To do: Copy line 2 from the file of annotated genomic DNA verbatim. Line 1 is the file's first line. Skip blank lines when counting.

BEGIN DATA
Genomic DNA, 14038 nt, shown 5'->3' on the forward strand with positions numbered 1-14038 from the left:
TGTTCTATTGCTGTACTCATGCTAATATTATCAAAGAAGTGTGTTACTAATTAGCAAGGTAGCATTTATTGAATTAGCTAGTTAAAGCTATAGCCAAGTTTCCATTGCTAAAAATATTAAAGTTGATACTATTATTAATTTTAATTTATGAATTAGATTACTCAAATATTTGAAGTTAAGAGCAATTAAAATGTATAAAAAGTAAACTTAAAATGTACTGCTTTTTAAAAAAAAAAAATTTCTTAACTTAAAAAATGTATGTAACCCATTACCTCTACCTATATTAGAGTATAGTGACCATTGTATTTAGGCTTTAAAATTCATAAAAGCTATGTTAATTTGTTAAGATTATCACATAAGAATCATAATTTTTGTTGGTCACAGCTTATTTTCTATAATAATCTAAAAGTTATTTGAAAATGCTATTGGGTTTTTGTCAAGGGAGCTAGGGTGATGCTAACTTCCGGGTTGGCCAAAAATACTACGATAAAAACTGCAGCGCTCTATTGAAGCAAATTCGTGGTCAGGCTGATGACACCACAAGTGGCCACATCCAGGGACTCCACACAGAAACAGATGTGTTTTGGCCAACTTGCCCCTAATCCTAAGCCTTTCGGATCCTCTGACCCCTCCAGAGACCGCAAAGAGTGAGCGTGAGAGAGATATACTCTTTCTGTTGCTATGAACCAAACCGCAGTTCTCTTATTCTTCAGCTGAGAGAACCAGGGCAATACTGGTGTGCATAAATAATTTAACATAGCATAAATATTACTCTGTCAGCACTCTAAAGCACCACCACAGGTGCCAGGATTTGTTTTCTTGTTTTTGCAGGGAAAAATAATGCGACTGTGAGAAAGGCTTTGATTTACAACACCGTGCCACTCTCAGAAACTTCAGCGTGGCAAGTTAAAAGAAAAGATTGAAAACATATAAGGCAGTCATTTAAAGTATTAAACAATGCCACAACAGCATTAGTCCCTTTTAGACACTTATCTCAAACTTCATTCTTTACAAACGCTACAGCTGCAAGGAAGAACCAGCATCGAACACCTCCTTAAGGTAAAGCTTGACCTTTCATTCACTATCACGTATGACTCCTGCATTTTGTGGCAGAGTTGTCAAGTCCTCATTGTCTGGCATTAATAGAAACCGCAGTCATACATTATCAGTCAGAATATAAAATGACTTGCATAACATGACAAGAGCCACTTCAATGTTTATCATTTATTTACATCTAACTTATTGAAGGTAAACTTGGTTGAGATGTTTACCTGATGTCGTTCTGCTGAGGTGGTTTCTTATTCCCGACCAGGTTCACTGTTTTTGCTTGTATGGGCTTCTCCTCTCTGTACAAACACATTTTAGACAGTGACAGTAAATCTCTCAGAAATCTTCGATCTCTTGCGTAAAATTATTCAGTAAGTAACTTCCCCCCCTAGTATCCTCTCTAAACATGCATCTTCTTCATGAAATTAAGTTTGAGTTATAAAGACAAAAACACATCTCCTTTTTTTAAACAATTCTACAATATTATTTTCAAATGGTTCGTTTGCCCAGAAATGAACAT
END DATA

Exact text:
TGTTCTATTGCTGTACTCATGCTAATATTATCAAAGAAGTGTGTTACTAATTAGCAAGGTAGCATTTATTGAATTAGCTAGTTAAAGCTATAGCCAAGTTTCCATTGCTAAAAATATTAAAGTTGATACTATTATTAATTTTAATTTATGAATTAGATTACTCAAATATTTGAAGTTAAGAGCAATTAAAATGTATAAAAAGTAAACTTAAAATGTACTGCTTTTTAAAAAAAAAAAATTTCTTAACTTAAAAAATGTATGTAACCCATTACCTCTACCTATATTAGAGTATAGTGACCATTGTATTTAGGCTTTAAAATTCATAAAAGCTATGTTAATTTGTTAAGATTATCACATAAGAATCATAATTTTTGTTGGTCACAGCTTATTTTCTATAATAATCTAAAAGTTATTTGAAAATGCTATTGGGTTTTTGTCAAGGGAGCTAGGGTGATGCTAACTTCCGGGTTGGCCAAAAATACTACGATAAAAACTGCAGCGCTCTATTGAAGCAAATTCGTGGTCAGGCTGATGACACCACAAGTGGCCACATCCAGGGACTCCACACAGAAACAGATGTGTTTTGGCCAACTTGCCCCTAATCCTAAGCCTTTCGGATCCTCTGACCCCTCCAGAGACCGCAAAGAGTGAGCGTGAGAGAGATATACTCTTTCTGTTGCTATGAACCAAACCGCAGTTCTCTTATTCTTCAGCTGAGAGAACCAGGGCAATACTGGTGTGCATAAATAATTTAACATAGCATAAATATTACTCTGTCAGCACTCTAAAGCACCACCACAGGTGCCAGGATTTGTTTTCTTGTTTTTGCAGGGAAAAATAATGCGACTGTGAGAAAGGCTTTGATTTACAACACCGTGCCACTCTCAGAAACTTCAGCGTGGCAAGTTAAAAGAAAAGATTGAAAACATATAAGGCAGTCATTTAAAGTATTAAACAATGCCACAACAGCATTAGTCCCTTTTAGACACTTATCTCAAACTTCATTCTTTACAAACGCTACAGCTGCAAGGAAGAACCAGCATCGAACACCTCCTTAAGGTAAAGCTTGACCTTTCATTCACTATCACGTATGACTCCTGCATTTTGTGGCAGAGTTGTCAAGTCCTCATTGTCTGGCATTAATAGAAACCGCAGTCATACATTATCAGTCAGAATATAAAATGACTTGCATAACATGACAAGAGCCACTTCAATGTTTATCATTTATTTACATCTAACTTATTGAAGGTAAACTTGGTTGAGATGTTTACCTGATGTCGTTCTGCTGAGGTGGTTTCTTATTCCCGACCAGGTTCACTGTTTTTGCTTGTATGGGCTTCTCCTCTCTGTACAAACACATTTTAGACAGTGACAGTAAATCTCTCAGAAATCTTCGATCTCTTGCGTAAAATTATTCAGTAAGTAACTTCCCCCCCTAGTATCCTCTCTAAACATGCATCTTCTTCATGAAATTAAGTTTGAGTTATAAAGACAAAAACACATCTCCTTTTTTTAAACAATTCTACAATATTATTTTCAAATGGTTCGTTTGCCCAGAAATGAACAT